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We're using cloud computing for this?

Let’s have a little fun today and look at how the cloud is being used in ways that some might consider, well, out of the ordinary. Sure, anyone can conjure up a cloud-based system for purchasing books online, but what about using the ol’ smartphone to manage cows down on the farm?

SCR Dairy began in 1980 making equipment for the dairy-farming industry, stuff like detachers and pulsators,  whatever they are. Today, the company offers cloud-based mobile applications for herd management, improving successful pregnancy rates, health tracking, and more. The latest advancement from the Israeli company is a series of mobile apps to — and stop me if you’ve “herd” this before — “improve productivity, reduce costs, and gain more control.” Whatever the industry, this golden troika of goals never seems to change. The company’s tagline is “make every cow count.” Like you, I didn’t know they could.

ETWater, which previously talked to me about the IoT talent shortage, designs cloud-based IoT smart lawn irrigation systems. The Novato, Calif. company builds Wi-Fi controllers that manage the zones of lawn sprinkler systems. It uses an integration analytics engine to calculate when and how much to water, based on dozens of metrics pulled in via APIs from a variety of sources. These include weather, humidity, time of year and day, sun and wind conditions, sensor readings of soil moisture levels, and a whole lot more. If you manage golf courses or office parks, it’s a clever and welcome use of cloud computing and data integration. At home, I can just look out the window.

If you’ve ever stood in the produce section and asked yourself, “Gee, are we out of kohlrabi,” Samsung has you covered. The Korean industrial giant’s new line of Family Hub refrigerators are equipped with, count ’em, three cameras that take a photo each time you close the fridge or freezer door. Use your smartphone to pull up an image while you’re at the supermarket or on the way home from work. Isn’t this what the cloud is all about? It certainly gives lends a whole new meaning to your subject saying “cheese” as the pic is snapped. Perhaps Samsung could link the cameras to SCR Dairy so we can have fresh milk from the farm on auto-replenishment. And, at last, you’ll know for sure if the light really does go out when you shut the door.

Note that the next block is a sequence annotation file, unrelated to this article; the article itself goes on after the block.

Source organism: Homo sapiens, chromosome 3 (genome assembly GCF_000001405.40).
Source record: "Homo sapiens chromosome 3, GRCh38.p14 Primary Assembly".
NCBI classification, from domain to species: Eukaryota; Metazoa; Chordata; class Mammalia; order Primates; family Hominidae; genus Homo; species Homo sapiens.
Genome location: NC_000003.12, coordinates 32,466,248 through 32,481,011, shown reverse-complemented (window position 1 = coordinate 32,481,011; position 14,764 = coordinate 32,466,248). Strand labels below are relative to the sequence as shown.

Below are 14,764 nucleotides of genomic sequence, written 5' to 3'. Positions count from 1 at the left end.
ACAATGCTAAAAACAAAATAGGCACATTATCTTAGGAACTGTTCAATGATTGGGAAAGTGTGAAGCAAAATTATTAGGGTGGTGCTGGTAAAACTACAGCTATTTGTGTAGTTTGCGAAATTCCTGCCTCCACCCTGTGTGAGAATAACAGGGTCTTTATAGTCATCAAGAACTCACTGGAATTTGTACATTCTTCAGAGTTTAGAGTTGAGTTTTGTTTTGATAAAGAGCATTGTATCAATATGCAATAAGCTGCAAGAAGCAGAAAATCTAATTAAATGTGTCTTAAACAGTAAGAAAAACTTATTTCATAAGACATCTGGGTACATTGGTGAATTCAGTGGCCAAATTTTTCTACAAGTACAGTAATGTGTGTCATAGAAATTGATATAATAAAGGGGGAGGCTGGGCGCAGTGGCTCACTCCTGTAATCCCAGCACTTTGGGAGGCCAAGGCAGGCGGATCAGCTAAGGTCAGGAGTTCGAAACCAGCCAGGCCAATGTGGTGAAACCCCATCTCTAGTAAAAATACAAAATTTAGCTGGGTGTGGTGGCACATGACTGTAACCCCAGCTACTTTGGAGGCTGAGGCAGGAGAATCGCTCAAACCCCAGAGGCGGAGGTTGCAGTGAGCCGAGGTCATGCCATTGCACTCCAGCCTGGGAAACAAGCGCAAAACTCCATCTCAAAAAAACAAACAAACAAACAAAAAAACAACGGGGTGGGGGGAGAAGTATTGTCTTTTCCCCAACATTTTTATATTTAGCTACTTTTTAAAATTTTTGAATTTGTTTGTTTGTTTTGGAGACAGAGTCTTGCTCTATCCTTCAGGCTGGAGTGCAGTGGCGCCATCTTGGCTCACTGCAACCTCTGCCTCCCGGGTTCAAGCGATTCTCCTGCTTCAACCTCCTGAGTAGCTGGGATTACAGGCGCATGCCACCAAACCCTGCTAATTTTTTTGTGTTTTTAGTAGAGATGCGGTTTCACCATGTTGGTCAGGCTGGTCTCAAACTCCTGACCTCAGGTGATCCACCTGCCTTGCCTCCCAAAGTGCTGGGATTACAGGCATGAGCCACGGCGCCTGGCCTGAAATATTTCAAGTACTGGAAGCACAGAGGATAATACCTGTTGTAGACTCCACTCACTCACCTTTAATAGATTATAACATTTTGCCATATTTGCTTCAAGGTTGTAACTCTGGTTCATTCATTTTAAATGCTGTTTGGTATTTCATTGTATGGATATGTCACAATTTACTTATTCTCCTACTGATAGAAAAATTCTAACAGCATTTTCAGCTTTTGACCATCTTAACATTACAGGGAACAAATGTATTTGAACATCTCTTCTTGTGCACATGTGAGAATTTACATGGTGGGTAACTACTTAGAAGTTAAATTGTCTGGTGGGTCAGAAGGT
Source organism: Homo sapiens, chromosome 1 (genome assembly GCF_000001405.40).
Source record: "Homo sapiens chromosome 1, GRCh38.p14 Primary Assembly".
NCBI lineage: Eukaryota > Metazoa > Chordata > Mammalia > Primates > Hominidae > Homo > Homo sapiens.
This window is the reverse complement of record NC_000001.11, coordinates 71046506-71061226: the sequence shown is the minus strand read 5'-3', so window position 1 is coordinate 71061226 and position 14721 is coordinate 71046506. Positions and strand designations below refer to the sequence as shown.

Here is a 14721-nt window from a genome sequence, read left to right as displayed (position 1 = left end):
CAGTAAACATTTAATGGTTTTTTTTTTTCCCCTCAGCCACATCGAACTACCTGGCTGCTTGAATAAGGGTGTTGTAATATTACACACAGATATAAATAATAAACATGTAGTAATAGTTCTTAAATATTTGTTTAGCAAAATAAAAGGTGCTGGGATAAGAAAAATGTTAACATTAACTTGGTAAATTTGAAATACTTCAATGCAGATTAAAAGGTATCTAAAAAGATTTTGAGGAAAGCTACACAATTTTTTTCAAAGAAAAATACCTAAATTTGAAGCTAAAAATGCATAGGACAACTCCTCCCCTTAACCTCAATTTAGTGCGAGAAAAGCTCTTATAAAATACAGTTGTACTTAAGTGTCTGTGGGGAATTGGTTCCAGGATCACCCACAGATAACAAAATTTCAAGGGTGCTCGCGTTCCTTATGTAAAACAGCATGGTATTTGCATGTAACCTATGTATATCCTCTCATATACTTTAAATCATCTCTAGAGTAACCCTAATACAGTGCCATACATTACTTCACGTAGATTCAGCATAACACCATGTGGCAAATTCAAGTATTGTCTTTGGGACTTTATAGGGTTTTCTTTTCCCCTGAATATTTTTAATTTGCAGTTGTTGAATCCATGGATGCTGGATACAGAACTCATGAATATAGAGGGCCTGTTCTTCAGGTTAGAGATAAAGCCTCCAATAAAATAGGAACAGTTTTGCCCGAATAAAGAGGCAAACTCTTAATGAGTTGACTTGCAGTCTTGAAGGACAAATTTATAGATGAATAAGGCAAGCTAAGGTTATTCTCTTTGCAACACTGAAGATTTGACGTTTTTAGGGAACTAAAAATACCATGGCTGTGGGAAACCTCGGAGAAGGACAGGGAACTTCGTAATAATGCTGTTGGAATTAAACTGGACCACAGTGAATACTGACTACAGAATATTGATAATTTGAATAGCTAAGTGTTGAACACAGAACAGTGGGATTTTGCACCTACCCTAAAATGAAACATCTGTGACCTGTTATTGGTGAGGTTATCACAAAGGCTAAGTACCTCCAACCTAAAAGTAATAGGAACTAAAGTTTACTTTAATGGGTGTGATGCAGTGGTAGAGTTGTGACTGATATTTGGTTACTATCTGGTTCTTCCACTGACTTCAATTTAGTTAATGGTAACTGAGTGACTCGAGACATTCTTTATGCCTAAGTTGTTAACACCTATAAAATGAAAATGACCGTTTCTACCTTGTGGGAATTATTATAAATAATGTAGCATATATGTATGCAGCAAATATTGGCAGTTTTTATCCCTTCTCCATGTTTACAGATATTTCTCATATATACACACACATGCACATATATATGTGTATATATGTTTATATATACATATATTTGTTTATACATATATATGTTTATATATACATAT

Finally, there’s the concept of paying by the foot. Literally. If those $400 running shoes you covet are out of your budget, you might be able to sign up for a pay-as-you-go plan based on how many steps you take or miles you run. The same might be true for those outrageously expensive high-performance tires you’d like to put on the family chariot. We’re not quite there for these two yet, but microbilling based on usage is very real. Without the cloud and Wi-Fi to do periodic data uploads, none of this works.

Well, enough of the fun stuff. The point is that what we can do with technology is limited only by our collective imaginations. Otherwise, we might still be carrying boxes of tape cassettes or three-ring binders filled with CDs on our journeys.

What are the truly unusual cloud apps that you’ve worked on and what was it about the development process that you found irresistible? Share your stories with us; we’d like to hear from you.

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